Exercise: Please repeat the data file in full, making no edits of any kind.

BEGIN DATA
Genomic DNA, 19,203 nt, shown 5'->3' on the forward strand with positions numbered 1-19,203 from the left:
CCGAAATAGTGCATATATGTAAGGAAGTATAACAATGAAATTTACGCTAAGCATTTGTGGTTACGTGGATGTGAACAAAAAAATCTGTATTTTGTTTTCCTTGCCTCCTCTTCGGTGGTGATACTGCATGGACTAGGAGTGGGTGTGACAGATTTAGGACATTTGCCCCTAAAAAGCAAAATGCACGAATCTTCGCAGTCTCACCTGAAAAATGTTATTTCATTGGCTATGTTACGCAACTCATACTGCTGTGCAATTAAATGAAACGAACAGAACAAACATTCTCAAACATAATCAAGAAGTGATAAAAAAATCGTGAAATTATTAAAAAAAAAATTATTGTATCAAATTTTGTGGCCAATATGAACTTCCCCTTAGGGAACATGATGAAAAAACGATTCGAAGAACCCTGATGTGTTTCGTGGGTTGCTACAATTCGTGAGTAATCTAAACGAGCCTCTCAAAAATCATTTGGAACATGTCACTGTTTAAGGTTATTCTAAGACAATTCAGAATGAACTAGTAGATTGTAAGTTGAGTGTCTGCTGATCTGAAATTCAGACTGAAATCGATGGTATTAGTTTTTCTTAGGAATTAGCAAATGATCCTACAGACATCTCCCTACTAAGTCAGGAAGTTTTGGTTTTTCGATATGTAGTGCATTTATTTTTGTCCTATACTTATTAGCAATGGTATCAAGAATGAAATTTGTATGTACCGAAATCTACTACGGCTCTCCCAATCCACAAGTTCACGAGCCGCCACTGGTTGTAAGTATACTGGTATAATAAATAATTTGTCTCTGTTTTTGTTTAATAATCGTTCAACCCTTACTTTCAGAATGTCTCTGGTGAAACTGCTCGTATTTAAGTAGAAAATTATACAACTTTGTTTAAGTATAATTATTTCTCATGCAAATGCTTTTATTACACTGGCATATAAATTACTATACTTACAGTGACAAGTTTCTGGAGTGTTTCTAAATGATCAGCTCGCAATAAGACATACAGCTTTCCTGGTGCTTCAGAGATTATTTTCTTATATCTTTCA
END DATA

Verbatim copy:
Genomic DNA, 19,203 nt, shown 5'->3' on the forward strand with positions numbered 1-19,203 from the left:
CCGAAATAGTGCATATATGTAAGGAAGTATAACAATGAAATTTACGCTAAGCATTTGTGGTTACGTGGATGTGAACAAAAAAATCTGTATTTTGTTTTCCTTGCCTCCTCTTCGGTGGTGATACTGCATGGACTAGGAGTGGGTGTGACAGATTTAGGACATTTGCCCCTAAAAAGCAAAATGCACGAATCTTCGCAGTCTCACCTGAAAAATGTTATTTCATTGGCTATGTTACGCAACTCATACTGCTGTGCAATTAAATGAAACGAACAGAACAAACATTCTCAAACATAATCAAGAAGTGATAAAAAAATCGTGAAATTATTAAAAAAAAAATTATTGTATCAAATTTTGTGGCCAATATGAACTTCCCCTTAGGGAACATGATGAAAAAACGATTCGAAGAACCCTGATGTGTTTCGTGGGTTGCTACAATTCGTGAGTAATCTAAACGAGCCTCTCAAAAATCATTTGGAACATGTCACTGTTTAAGGTTATTCTAAGACAATTCAGAATGAACTAGTAGATTGTAAGTTGAGTGTCTGCTGATCTGAAATTCAGACTGAAATCGATGGTATTAGTTTTTCTTAGGAATTAGCAAATGATCCTACAGACATCTCCCTACTAAGTCAGGAAGTTTTGGTTTTTCGATATGTAGTGCATTTATTTTTGTCCTATACTTATTAGCAATGGTATCAAGAATGAAATTTGTATGTACCGAAATCTACTACGGCTCTCCCAATCCACAAGTTCACGAGCCGCCACTGGTTGTAAGTATACTGGTATAATAAATAATTTGTCTCTGTTTTTGTTTAATAATCGTTCAACCCTTACTTTCAGAATGTCTCTGGTGAAACTGCTCGTATTTAAGTAGAAAATTATACAACTTTGTTTAAGTATAATTATTTCTCATGCAAATGCTTTTATTACACTGGCATATAAATTACTATACTTACAGTGACAAGTTTCTGGAGTGTTTCTAAATGATCAGCTCGCAATAAGACATACAGCTTTCCTGGTGCTTCAGAGATTATTTTCTTATATCTTTCA